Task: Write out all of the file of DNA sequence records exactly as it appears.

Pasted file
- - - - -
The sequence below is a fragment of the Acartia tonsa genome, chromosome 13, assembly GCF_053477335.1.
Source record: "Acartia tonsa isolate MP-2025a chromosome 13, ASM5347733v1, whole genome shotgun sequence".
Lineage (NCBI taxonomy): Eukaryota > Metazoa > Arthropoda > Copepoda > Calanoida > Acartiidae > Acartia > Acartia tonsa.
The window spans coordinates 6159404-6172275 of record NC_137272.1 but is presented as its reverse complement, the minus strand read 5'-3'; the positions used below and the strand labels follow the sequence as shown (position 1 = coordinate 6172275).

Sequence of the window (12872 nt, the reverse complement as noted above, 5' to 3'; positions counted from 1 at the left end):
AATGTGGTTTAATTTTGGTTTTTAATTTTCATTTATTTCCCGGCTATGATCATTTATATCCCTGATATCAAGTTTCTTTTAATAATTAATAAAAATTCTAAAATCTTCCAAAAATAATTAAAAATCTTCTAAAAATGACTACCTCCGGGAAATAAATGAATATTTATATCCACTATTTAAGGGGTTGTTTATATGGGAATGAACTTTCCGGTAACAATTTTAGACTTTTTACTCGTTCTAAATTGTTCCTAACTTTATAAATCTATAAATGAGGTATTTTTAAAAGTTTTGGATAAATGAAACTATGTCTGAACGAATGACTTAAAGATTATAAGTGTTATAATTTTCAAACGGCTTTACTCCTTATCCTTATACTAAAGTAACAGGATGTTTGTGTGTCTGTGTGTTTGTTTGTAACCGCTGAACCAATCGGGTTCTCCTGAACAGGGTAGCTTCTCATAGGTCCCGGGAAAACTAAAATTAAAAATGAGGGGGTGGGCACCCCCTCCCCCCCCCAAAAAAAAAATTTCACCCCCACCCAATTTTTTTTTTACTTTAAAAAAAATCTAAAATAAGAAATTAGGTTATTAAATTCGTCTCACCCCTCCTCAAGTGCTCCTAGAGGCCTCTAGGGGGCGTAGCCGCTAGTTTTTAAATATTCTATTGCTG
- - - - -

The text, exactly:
The sequence below is a fragment of the Acartia tonsa genome, chromosome 13, assembly GCF_053477335.1.
Source record: "Acartia tonsa isolate MP-2025a chromosome 13, ASM5347733v1, whole genome shotgun sequence".
Lineage (NCBI taxonomy): Eukaryota > Metazoa > Arthropoda > Copepoda > Calanoida > Acartiidae > Acartia > Acartia tonsa.
The window spans coordinates 6159404-6172275 of record NC_137272.1 but is presented as its reverse complement, the minus strand read 5'-3'; the positions used below and the strand labels follow the sequence as shown (position 1 = coordinate 6172275).

Sequence of the window (12872 nt, the reverse complement as noted above, 5' to 3'; positions counted from 1 at the left end):
AATGTGGTTTAATTTTGGTTTTTAATTTTCATTTATTTCCCGGCTATGATCATTTATATCCCTGATATCAAGTTTCTTTTAATAATTAATAAAAATTCTAAAATCTTCCAAAAATAATTAAAAATCTTCTAAAAATGACTACCTCCGGGAAATAAATGAATATTTATATCCACTATTTAAGGGGTTGTTTATATGGGAATGAACTTTCCGGTAACAATTTTAGACTTTTTACTCGTTCTAAATTGTTCCTAACTTTATAAATCTATAAATGAGGTATTTTTAAAAGTTTTGGATAAATGAAACTATGTCTGAACGAATGACTTAAAGATTATAAGTGTTATAATTTTCAAACGGCTTTACTCCTTATCCTTATACTAAAGTAACAGGATGTTTGTGTGTCTGTGTGTTTGTTTGTAACCGCTGAACCAATCGGGTTCTCCTGAACAGGGTAGCTTCTCATAGGTCCCGGGAAAACTAAAATTAAAAATGAGGGGGTGGGCACCCCCTCCCCCCCCCAAAAAAAAAATTTCACCCCCACCCAATTTTTTTTTTACTTTAAAAAAAATCTAAAATAAGAAATTAGGTTATTAAATTCGTCTCACCCCTCCTCAAGTGCTCCTAGAGGCCTCTAGGGGGCGTAGCCGCTAGTTTTTAAATATTCTATTGCTG